This present sutta, the Paṭhamaparisuddhasuttaṃ as well as the next, the Dutiyaparisuddhasuttaṃ express the perfection of the Dhamma, which is pure in every aspect, where nothing has to be added and nothing has been left aside so it can be applied by one and all, female and male, whatever the background may be, lay-followers and recluses alike.
The Buddha’s teaching was and is for one and all. Naturally those who are able to leave the housholder’s life will have more time available to dedicate themselves to the path. But especially today, when the practise of abstinence and asceticism seems too challenging for many, still the path is available for householders. In spite of so many texts that verify that the Buddha has laid out his path to one and all; in spite of the fact that amongst his lay disciples were those who had reached higher stages like Sudatta (Anāthapiṇḍaka), Jīvaka, Citta and female lay followers like Sujātā, Visākhā, Khujjuttarā and Kaccānī (to give just a few examples) at times the misunderstanding remains, that the Buddha instructed only his Bhikkhus and the path was only for those who left the householders life. This doubt had already been expressed and resolved at the time of the Kathāvatthu (see lesson 3.2.9), which demonstrates with the examples of Yaso-kulaputto, Uttiyo-gahapati and Setu-māṇavo who had attained the state of Arahantship although being a householder that it were the inner fetters that decide about the ability to reach higher stages of liberation rather than the outer circumstances of life. Buddha directed many suttas to laypeople, amongst these we find the Kesamuttisuttaṃ (see lessons 2.1.1 and 2.1.2), the Siṅgālasuttaṃ (see lesson 3.6.5); the Paṭhamasamajīvīsuttaṃ (see lesson 3.6.11), addressed to the householder-couple Nakulapitā and Nakulamātā; the Piyatarasuttaṃ spoken to King Pasenadi and Queen Mallikā (see lesson 3.3.9), the Parābhavasuttaṃ (see 3.6.3) or to village headmen (gāmaṇi) like Talapuṭa, Rāsiya or Pāṭaliya. Also King Milinda, before he met and challenged the Venerable Nagasena, had harassed with this quest different eminent Bhikkhus of that time. Once he posed the following question to the Venerable Āyupālo (Milindapañhapāḷi, Bāhirakathā, Pubbayogādi):
Atha kho milindo rājā pañcamattehi yonakasatehi parivuto rathavaramāruyha yena saṅkhyeyyapariveṇaṃ yenāyasmā āyupālo tenupasaṅkami, upasaṅkamitvā āyasmatā āyupālena saddhiṃ sammodi, sammodanīyaṃ kathaṃ sāraṇīyaṃ vītisāretvā ekamantaṃ nisīdi, ekamantaṃ nisinno kho milindo rājā āyasmantaṃ āyupālaṃ etadavoca “kimatthiyā, bhante āyupāla, tumhākaṃ pabbajjā, ko ca tumhākaṃ paramattho”ti.
Once the great King Milinda visited by royal chariot with five hundred of his ministers the Venerable Āyupālo in his Saṅkhyeyya hermitage. On reaching him, he saluted the Venerable Āyupālo and after the exchange of pleasant greetings and courtesies sat down at one side. Having thus sat down at one side, the great King Milinda adressed the Venerable Āyupālo thus: “How is it, Venerable Āyupālo, you have gone forth, what is your highest perspective?”
–Thero āha “dhammacariyasamacariyatthā kho, mahārāja, pabbajjā, sāmaññaphalaṃ kho pana amhākaṃ paramattho”ti.
The Venerable Āyupālo replied: “Going forth is done, O’ great king for the sake of walking in Dhamma uprightly, the highest perspective is to gain the fruit of Sāmaññaship.”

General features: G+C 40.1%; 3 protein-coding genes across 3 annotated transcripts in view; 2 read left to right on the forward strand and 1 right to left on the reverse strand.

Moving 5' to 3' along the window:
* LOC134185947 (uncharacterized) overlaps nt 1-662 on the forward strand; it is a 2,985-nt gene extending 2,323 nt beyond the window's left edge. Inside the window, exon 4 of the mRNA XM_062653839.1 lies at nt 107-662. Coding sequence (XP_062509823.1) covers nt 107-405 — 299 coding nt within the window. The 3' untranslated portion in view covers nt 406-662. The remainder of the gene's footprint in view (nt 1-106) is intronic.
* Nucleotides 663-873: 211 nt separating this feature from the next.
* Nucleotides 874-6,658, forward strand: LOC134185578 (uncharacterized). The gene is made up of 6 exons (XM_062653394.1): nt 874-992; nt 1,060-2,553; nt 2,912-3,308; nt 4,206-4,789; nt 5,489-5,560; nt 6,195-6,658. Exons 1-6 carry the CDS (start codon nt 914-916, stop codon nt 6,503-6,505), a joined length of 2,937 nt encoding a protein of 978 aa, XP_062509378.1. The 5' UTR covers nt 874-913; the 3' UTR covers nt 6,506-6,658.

“Atthi pana, bhante, koci gihīpi dhammacārī samacārī”ti?– “But are there, Bhante, amongst those householders some, who are walking in Dhamma uprightly?”–
“Āma, mahārāja, atthi gihīpi dhammacārī samacārī, bhagavati kho, mahārāja, bārāṇasiyaṃ isipatane migadāye dhammacakkaṃ pavattente aṭṭhārasannaṃ brahmakoṭīnaṃ dhammābhisamayo ahosi, devatānaṃ pana dhammābhisamayo gaṇanapathaṃ vītivatto, sabbete gihibhūtā, na pabbajitā. Puna caparaṃ, mahārāja, bhagavatā kho mahāsamayasuttante desiyamāne, mahāmaṅgalasuttante desiyamāne, samacitta pariyāyasuttante desiyamāne, rāhulovādasuttante desiyamāne, parābhavasuttante desiyamāne gaṇanapathaṃ vītivattānaṃ devatānaṃ dhammābhisamayo ahosi, sabbete gihibhūtā, na pabbajitā”ti.
“There are, great king, householders who are walking in Dhamma uprightly. When the Bhagava set rolling the wheel of Dhamma at the deerpark Isipatane at Bārāṇasi, eighteen myriads of devas from the Brahmāworlds and a great number of others attained the comprehension of Dhamma. None of them had renounced the world, all of them were householders. And again, when the Bhagava delivered the Mahāsamayasutta, the Mahāmaṅgalasutta, the Pariyāyasutta and the Rāhulovādasutta, a great number of devas attained the comprehension of Dhamma. None of them had renounced the world, all of them were householders.”
May the all links of this path, which are pure in every aspect and will directly lead towards the achieved goal, where nothing needs to be added nor anything has been left aside and which are so well explained be applied by one and all. Even today, may housholders and those who leave the housholders’ life walk on it for the benefit of one and all!
 parivuto: attended, surrounded
 rathavaramāruyha: ratha + varaṃ + āruyha: chariot + excellent + having ascended
 saṅkhyeyyapariveṇaṃ: saṅkhyeyya + pariveṇaṃ: Saṅkhyeyya + hermit's cell
 dhammacariyasamacariyatthā: dhamma + cariya + samacariya +atthā: dhamma + walking + correct walking + for the purpose, reason of
 āma: yes, truly, indeed
 gaṇanapathaṃ: gaṇanā + patha: period of time, range of counting, measuring
 vītivatto: vīti + vatto: having overcome, gone through